A faded newspaper clipping from 1947 arrived in Roamer’s mailbox this week, copied from “a web site about old Belfast”, the sender explained.
The clipping (too faded to reprint) was an old black and white photograph of actress Angela Lansbury with her mother.
Though only a teenager at the time, Angela is instantly recognisable as Jessica Fletcher from Murder, She Wrote, the longest-running detective drama series in TV history.
Accompanying the old photo was a short introduction to Lansbury’s mother “from the Ormeau Road and known locally as Chattie McIldowie. Her parents were William and Brigid McIldowie. Chattie started her career as an actress in Belfast and moved to London where she changed her name to Moyna MacGill”.
(The name has acquired a variety of spellings down the years – Macgill, McGill and Magill.)
Her daughter – Dame Angela Brigid Lansbury DBE – has had a spectacular TV, film, theatre and singing career and she’s often quoted as attributing her singing-voice (Mame and Gypsy) to her maternal grandfather, who was keenly involved in Belfast’s busy choral music scene.
Early in July 1924 the News Letter carried a headline – ‘Moyna Macgill’s New Film Certain to Attract Huge Audiences’.
The article was about her film called Miriam Rozella, a silent, British-made drama-movie starring Moyna and released in March – a year and a half before daughter Angela was born on October 16, 1925 in London.
Miriam Rozella was screened “before a large audience” the News Letter reported, “in the Imperial Picture House, Belfast”.
The News Letter liked its “many dramatic scenes” and applauded Moyna Macgill’s performance where she “acts with grace, and her performance appeals to all that is best in human nature. It is a picture that is certain to attract big crowds.”
The whole world knows Dame Angela Lansbury and the many parts she’s played in Gypsy, Sweeney Todd, The King and I, Bedknobs and Broomsticks and most famously, Jessica Fletcher in Murder, She Wrote.
But her Belfast-born mother’s life on stage and screen, including several co-starring billings with daughter Angela, is a similarly intriguing story, much less told.
“Moyna Macgill was an able but luckless actor,” her biography on ulsteractors.com rightly recounts, describing her as an “obdurate and methodical character player, whose career, although not glittering, will probably be forgotten and instead will be unfairly remembered as the mother of Angela Lansbury.”
The biography summarises her as “brave enough at age 47 and with the none too trifling pressure of four children, to undertake and establish, largely without the comfort of a contract, a relatively modest career in the maelstrom of 40s Hollywood.”
She was born Charlotte Lillian McIldowie in Belfast on Decenber 10, 1895 and, probably influenced by her father William’s involvement in music and theatre, moved to London where she was on stage by the end of the First World War.
Some sources say that she was spotted in the London Underground by director and producer George Pearson, who offered her a walk-on part in one of his films.
The ulsteractors.com website puts her debut “as a supporting role in the Somerset Maugham comedy ‘Love in a Cottage’, at the Globe Theatre London in 1918.”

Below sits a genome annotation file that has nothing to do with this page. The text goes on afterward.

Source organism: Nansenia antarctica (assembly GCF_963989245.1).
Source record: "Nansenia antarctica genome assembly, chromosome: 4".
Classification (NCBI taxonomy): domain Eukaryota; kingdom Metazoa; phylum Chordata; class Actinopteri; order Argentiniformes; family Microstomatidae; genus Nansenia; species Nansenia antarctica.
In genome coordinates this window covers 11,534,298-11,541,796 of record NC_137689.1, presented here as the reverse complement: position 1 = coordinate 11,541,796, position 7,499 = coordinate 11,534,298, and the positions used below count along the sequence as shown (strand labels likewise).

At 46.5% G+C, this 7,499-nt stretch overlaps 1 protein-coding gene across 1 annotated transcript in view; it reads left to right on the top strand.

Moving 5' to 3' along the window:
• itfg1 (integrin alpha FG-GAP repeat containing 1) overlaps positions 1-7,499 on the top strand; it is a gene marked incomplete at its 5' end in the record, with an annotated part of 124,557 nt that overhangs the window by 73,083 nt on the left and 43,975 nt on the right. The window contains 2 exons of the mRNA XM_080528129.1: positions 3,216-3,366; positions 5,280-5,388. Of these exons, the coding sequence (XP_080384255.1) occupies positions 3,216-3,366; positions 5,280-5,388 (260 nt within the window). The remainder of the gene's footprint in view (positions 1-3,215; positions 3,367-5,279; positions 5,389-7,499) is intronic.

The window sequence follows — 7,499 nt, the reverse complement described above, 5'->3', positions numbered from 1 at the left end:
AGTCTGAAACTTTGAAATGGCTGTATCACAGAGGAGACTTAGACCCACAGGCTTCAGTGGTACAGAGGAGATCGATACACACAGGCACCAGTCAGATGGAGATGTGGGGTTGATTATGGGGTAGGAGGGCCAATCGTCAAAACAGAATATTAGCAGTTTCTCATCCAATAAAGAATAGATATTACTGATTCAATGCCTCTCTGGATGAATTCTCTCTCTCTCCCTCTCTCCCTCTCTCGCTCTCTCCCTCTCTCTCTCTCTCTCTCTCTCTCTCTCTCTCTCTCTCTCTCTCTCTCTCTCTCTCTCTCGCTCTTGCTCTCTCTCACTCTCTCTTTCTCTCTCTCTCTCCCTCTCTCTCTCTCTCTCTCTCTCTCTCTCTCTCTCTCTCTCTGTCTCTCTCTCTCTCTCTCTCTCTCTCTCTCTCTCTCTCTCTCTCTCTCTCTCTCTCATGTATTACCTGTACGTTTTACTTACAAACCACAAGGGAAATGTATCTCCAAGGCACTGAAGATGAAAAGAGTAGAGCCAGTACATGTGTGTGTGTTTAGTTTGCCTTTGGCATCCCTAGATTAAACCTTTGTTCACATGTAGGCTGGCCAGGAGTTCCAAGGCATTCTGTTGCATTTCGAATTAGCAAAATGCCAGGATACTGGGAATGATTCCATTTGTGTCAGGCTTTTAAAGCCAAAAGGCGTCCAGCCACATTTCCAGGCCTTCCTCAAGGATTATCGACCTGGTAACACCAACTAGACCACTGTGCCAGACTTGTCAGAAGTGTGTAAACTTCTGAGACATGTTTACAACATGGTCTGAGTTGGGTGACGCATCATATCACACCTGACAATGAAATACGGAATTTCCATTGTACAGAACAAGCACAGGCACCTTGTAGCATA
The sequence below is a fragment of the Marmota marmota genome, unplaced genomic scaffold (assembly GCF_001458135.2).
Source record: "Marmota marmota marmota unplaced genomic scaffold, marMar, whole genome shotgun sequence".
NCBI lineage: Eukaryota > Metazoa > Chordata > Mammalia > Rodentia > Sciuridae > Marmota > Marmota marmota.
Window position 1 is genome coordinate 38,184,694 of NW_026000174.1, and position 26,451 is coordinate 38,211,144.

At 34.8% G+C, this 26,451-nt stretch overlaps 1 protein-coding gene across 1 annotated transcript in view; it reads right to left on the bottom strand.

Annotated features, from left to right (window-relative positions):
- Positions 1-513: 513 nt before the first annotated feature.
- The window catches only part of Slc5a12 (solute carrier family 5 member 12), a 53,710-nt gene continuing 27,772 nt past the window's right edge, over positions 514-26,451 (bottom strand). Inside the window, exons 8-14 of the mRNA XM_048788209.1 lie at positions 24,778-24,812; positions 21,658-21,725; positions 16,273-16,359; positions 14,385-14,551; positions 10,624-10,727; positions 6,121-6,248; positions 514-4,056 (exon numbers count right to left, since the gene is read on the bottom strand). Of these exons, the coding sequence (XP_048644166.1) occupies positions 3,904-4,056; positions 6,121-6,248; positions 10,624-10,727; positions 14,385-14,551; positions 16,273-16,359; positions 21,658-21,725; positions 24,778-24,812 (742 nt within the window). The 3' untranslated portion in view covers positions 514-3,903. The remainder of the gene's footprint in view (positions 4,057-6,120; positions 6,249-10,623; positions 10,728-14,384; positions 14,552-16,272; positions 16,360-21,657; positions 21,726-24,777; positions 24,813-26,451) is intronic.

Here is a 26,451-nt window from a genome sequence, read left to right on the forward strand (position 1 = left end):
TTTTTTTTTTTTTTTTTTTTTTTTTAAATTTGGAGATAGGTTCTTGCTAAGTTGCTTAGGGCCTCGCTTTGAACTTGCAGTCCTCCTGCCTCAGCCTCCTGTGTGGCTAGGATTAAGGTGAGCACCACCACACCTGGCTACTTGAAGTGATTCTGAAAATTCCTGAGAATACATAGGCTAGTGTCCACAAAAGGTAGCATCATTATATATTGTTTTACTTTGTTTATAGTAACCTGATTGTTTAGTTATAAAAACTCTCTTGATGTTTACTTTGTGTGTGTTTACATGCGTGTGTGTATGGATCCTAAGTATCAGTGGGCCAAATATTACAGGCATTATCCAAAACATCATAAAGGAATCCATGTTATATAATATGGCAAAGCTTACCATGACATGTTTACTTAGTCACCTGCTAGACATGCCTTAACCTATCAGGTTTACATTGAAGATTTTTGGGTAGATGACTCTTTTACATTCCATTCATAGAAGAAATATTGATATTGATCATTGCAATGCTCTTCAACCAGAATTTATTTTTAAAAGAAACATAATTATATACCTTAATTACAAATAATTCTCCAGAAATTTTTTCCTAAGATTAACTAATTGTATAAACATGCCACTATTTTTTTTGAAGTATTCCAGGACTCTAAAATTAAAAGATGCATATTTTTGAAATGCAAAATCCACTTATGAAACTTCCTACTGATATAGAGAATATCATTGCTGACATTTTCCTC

In 1919 she married Reginald Denham, an English writer, actor, theatre and film director and producer.
She made several notable early stage appearances between 1920 and 1922 including an adaptation of George Meredith’s drama ‘Rhoda Fleming’ at the Ambassadors Theatre and ‘Angelo: The Romance of a Great Composer’ in Drury Lane.
Moyna’s debut in movies came in 1920 as Violet Grimshaw in Garryowen, a silent film about horse-racing directed by George Pearson where an impoverished Irish gentleman tries to rescue his family from ruin by running his horse Garryowen at The Derby.
She appeared in several other London shows prior to her last silent movie before soundtracks were added – ‘Miriam Rozelle’ in 1924, reviewed by the News Letter as “a picture that is certain to attract big crowds”.
She had two West End appearances in 1927, one with John Gielgud at the Strand Theatre and another in the long running ‘Interference’ at St James’ Theatre.
Her marriage to Reginald Denham ended in 1924 (with one daughter, Isolde) and soon afterwards she married Edgar Lansbury, the son of Labour party leader George Lansbury.
The marriage lasted until Lansbury’s death in 1934 and produced three children; the eldest was Angela.
In 1942, together with all four children, Moyna moved to America, to a part in a touring company’s series of Noel Coward short plays.
A minor role in RKO’s Second World War drama ‘Forever and a Day’ in 1943 restarted her screen career after a gap of almost two decades and she appeared in nine movies in two years, working for some of Hollywood’s major studios.
In Academy Award-winning ‘National Velvet’ in 1944 she shared the screen with teenage daughter Angela (and 12-year-old Elizabeth Taylor!)
Mother and daughter worked again in ‘The Picture of Dorian Gray’ in 1945, where Angela won a Best Supporting Oscar, and in ‘Kind Lady’ in 1951.
Moyna made other TV, big-screen and stage appearances in The Twilight Zone, Dr Kildare, The Unsinkable Molly Brown and My Fair Lady.
She died on November 25, 1975 in Los Angeles, California, remembered lovingly by superstar-daughter Angela as a mother who “gave me the opportunity to realise my talents at a very young age. She gave me tremendous self-confidence.”